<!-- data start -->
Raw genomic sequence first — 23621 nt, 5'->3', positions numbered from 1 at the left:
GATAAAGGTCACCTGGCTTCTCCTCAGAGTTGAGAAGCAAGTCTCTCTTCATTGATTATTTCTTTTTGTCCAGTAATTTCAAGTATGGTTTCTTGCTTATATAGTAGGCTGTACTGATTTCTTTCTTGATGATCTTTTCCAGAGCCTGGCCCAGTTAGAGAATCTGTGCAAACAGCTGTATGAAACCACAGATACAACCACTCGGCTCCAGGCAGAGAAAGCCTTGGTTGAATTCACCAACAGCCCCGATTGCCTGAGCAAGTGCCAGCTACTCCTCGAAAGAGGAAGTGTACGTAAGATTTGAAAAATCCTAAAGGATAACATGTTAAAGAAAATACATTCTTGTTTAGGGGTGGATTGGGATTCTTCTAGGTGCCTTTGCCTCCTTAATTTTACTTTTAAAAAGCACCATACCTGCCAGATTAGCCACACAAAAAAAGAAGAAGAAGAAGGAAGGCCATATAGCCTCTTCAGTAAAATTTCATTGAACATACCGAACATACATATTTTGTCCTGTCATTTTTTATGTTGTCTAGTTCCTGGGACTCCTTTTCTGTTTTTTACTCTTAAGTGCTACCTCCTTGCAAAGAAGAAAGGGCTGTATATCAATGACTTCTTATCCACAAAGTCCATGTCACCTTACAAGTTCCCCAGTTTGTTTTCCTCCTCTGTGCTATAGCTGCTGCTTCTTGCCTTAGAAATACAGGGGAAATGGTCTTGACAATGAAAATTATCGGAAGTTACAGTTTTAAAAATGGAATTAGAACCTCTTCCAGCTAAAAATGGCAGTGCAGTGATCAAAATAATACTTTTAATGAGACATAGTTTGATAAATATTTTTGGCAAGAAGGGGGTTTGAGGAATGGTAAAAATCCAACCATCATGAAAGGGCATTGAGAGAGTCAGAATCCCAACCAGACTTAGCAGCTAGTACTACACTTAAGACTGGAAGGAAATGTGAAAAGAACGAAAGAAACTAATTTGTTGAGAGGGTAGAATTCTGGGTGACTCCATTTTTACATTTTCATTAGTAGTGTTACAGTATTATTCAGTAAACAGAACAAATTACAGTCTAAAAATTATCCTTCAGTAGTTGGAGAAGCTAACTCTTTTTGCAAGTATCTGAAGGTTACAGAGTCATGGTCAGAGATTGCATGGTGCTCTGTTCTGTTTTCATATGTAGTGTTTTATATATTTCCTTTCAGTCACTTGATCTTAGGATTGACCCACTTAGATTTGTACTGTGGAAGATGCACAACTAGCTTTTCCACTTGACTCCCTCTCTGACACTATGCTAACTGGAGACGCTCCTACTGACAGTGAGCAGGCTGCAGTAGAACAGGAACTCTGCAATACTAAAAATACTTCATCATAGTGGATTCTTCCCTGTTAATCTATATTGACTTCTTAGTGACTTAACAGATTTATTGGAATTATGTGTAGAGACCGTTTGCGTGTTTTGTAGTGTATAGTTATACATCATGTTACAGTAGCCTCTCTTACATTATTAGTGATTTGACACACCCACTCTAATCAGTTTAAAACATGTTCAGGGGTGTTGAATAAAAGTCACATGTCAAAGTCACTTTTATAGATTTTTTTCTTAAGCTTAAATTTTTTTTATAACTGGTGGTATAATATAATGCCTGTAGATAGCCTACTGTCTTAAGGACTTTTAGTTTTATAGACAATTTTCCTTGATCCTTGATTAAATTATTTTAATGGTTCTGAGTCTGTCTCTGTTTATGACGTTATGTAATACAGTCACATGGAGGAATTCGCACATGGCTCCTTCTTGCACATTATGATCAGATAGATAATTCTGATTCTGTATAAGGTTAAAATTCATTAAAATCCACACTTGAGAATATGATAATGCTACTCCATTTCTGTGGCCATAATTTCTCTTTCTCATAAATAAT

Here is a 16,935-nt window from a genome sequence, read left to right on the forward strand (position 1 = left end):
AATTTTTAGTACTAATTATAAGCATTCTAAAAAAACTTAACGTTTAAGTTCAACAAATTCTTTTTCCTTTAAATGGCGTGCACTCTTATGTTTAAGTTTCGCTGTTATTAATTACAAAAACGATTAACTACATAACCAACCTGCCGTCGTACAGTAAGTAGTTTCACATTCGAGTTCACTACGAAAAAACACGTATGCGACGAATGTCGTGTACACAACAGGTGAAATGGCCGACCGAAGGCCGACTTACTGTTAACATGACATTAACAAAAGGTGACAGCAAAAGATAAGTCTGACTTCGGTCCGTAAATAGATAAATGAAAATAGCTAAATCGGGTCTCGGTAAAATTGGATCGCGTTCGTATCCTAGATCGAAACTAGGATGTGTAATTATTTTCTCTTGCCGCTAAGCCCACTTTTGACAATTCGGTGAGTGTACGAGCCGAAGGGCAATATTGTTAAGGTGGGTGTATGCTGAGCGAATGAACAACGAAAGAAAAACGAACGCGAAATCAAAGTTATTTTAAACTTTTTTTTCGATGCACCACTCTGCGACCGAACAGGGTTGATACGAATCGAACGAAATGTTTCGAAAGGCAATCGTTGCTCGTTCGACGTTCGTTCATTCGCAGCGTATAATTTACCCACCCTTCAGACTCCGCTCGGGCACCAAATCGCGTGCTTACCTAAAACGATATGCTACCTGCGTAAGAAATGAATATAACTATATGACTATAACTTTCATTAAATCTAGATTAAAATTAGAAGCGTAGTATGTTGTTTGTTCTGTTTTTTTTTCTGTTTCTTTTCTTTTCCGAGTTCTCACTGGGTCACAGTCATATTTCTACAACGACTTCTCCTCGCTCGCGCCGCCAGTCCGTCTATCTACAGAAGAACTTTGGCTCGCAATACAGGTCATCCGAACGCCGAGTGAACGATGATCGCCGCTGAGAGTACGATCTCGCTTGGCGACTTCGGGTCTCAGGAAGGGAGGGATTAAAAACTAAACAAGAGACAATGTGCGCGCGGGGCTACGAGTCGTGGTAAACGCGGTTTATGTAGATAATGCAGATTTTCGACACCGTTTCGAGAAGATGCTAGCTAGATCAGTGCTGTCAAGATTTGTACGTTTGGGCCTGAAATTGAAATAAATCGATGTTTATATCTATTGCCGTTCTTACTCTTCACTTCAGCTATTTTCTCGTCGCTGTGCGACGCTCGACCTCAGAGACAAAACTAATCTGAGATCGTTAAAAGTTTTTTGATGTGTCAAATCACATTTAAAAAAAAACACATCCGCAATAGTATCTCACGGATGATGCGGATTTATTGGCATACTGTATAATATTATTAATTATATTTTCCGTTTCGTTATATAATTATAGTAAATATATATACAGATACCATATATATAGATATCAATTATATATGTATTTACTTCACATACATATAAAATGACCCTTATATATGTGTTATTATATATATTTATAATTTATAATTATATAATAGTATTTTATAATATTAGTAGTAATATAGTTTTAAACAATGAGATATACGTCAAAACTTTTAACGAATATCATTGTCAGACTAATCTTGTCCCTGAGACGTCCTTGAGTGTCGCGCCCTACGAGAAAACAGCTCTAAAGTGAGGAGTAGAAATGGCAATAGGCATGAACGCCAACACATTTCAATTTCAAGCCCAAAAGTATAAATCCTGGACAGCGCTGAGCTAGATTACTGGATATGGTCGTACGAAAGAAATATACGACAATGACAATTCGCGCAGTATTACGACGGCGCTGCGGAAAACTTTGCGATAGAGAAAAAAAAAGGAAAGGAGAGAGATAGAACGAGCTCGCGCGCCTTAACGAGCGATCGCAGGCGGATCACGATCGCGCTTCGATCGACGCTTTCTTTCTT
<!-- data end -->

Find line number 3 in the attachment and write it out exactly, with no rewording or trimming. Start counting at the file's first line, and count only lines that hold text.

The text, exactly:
Here is a 16,935-nt window from a genome sequence, read left to right on the forward strand (position 1 = left end):